pavements aglitter with diamonds of smashed glass,
a man sprawled in a gutter, trousers about his ankles.
 
Some young men stared back at me. One gestured.
I retreated left. Later, when the fast talking clerk was
at the desk, I thanked him for saving me from turning
right. Sir, he said, as if humouring a child, who'll settle
your bill when you don't come back? He didn't smile.
 
 
 
Castaway
 
Not for me lists, those sentimental hits, easy tunes
from once upon my time. Just one canon, I want
the lot, secular or sacred, it matters not to a latter
day doubting Crusoe. My wind-up turntable will
broadcast cantatas, concertos, preludes and fugues,
the clavier so pleasingly tempered, that oratorio
for Christmas, a mass for occasional Sundays.
Before Easter come sundown I'll spin the Passion,
send exultation soaring on contrapuntal wings
to fly to my audience of indifferent stars, while
a lord of his wreckage, alone and forsaken, day's
catch on the fire, sand scoured for footprints,
keeps scanning dark waters for glints of salvation,
waiting, hoping — eager for the advent of Friday.

B. N. OakmanBN Oakman, formerly an academic economist, lives in Central Victoria. He has published many poems in Australia and overseas in journals, magazines and newspapers as well as two chapbooks and two full-length collections, the most recent of which is Second Thoughts (Interactive Press 2014).

Topic tags: B. N. Oakman, poetry

 

 

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Existing comments

Thank you, BNO, especially for Sortition. I'll be looking out for your book.
Ginger Meggs | 09 November 2015


I've just read your poems on Eureka Street - a discovery, quite wonderful.
Dorothy Horsfield | 10 November 2015


Just for the record, the birthday ballot started in 1964, not 1966, and I turned 20 in 1965. Lucky I was born with a hearing loss.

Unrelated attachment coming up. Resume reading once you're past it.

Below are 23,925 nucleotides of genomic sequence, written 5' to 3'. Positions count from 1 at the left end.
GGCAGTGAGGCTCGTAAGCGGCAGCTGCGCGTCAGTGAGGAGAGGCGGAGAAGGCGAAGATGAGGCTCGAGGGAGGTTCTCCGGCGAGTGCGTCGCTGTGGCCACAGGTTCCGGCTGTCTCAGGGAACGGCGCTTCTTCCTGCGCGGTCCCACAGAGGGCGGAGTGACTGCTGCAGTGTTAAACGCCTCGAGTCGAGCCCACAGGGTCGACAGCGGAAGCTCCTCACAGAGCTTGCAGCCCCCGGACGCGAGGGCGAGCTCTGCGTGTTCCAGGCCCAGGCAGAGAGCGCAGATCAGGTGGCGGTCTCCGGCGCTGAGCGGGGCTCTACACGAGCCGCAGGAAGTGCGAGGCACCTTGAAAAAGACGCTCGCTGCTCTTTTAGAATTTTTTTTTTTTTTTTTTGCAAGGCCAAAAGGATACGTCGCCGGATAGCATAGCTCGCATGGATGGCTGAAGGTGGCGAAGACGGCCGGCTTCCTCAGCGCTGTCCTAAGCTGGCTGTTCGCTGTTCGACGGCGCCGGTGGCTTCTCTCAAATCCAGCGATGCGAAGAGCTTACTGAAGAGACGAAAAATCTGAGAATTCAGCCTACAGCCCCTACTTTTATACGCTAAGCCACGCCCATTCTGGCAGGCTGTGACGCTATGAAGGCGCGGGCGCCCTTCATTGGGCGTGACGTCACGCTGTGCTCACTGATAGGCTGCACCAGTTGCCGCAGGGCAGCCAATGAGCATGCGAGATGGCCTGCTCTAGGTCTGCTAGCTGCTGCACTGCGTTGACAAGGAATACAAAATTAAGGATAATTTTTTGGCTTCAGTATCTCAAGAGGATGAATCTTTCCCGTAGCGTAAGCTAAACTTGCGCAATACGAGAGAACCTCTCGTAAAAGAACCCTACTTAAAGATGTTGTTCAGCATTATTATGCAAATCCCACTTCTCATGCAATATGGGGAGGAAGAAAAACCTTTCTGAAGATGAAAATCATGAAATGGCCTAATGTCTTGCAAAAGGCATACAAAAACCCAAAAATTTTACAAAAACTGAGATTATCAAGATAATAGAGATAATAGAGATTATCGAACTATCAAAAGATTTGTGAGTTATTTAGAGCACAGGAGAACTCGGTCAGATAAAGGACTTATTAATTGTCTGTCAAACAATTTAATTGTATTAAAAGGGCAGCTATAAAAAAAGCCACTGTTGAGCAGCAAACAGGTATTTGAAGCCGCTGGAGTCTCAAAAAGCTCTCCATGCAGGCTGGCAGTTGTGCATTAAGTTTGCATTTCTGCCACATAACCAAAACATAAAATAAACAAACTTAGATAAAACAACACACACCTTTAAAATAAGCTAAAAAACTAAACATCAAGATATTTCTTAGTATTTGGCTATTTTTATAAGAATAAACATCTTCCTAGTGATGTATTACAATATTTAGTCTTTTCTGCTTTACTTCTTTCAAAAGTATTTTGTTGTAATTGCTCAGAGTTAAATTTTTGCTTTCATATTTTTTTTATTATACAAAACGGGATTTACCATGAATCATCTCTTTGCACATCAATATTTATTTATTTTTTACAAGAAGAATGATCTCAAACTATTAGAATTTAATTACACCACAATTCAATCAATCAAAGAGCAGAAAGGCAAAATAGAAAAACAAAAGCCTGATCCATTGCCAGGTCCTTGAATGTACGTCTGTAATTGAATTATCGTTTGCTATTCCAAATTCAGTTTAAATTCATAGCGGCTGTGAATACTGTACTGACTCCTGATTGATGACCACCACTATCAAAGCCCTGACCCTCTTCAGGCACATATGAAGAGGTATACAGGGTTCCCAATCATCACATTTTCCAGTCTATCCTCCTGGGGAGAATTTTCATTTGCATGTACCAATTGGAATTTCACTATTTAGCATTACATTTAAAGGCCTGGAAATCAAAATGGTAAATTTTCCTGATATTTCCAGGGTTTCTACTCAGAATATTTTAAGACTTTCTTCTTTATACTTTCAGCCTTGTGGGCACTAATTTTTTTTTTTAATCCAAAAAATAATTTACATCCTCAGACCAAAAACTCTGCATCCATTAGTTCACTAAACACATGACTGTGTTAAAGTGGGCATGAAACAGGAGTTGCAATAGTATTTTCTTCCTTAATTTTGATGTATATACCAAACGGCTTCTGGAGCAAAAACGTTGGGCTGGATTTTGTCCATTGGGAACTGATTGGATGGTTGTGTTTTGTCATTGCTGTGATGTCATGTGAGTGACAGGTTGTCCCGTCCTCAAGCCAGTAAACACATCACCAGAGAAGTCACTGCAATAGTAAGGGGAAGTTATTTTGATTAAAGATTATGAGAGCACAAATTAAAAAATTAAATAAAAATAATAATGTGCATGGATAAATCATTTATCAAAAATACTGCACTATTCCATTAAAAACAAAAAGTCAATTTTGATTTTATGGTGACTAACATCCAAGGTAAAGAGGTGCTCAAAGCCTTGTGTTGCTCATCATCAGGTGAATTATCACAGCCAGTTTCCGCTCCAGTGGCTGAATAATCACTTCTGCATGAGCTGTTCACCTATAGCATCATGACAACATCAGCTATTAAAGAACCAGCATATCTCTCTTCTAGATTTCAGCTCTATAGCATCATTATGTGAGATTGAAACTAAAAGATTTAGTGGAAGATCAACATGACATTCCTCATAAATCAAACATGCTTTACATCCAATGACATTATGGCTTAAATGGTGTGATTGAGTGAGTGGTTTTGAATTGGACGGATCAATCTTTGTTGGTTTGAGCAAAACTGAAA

brian finlayson | 10 November 2015


Strong stuff expressed in such a masterful way I immediately thought of Wordsworth: 'poetry is the spontaneous overflow of powerful feelings'. (Lyrical Ballads, Preface). Thank you, Mr Oakman, for stirring up in me emotions that I thought were long dead - my revulsion at scapegoating, conscription, urban violence and such like. Maybe in my old age I have become a castaway on an island of lost dreams and a few regrets. For a moment I stood up and said to myself: Let's go for a swim.
Uncle Pat | 10 November 2015


"Sortition" is brilliant and chillingly true. Ta.
Peter Goers | 10 November 2015


Brilliant stuff! Beautiful, witty, disturbing, heartbreaking, and compassionate. Loved the irony of "Don't turn right. I repeat. Do not turn right."
Annabel | 10 November 2015


Sortition is a great poem. And in my country the USA there's a shameful story to be told about the way the returning soldiers - the ones who couldn't afford to get away into university, Canada, Europe - were treated by the anti-war movement, which was greatly accelerated when the draft was extended to the middle classes. Bruce Oakman reminds us that the forced soldiers are also victims, particularly relevant today (11/11) on the anniversary of another such catastrophe.
Marcia | 11 November 2015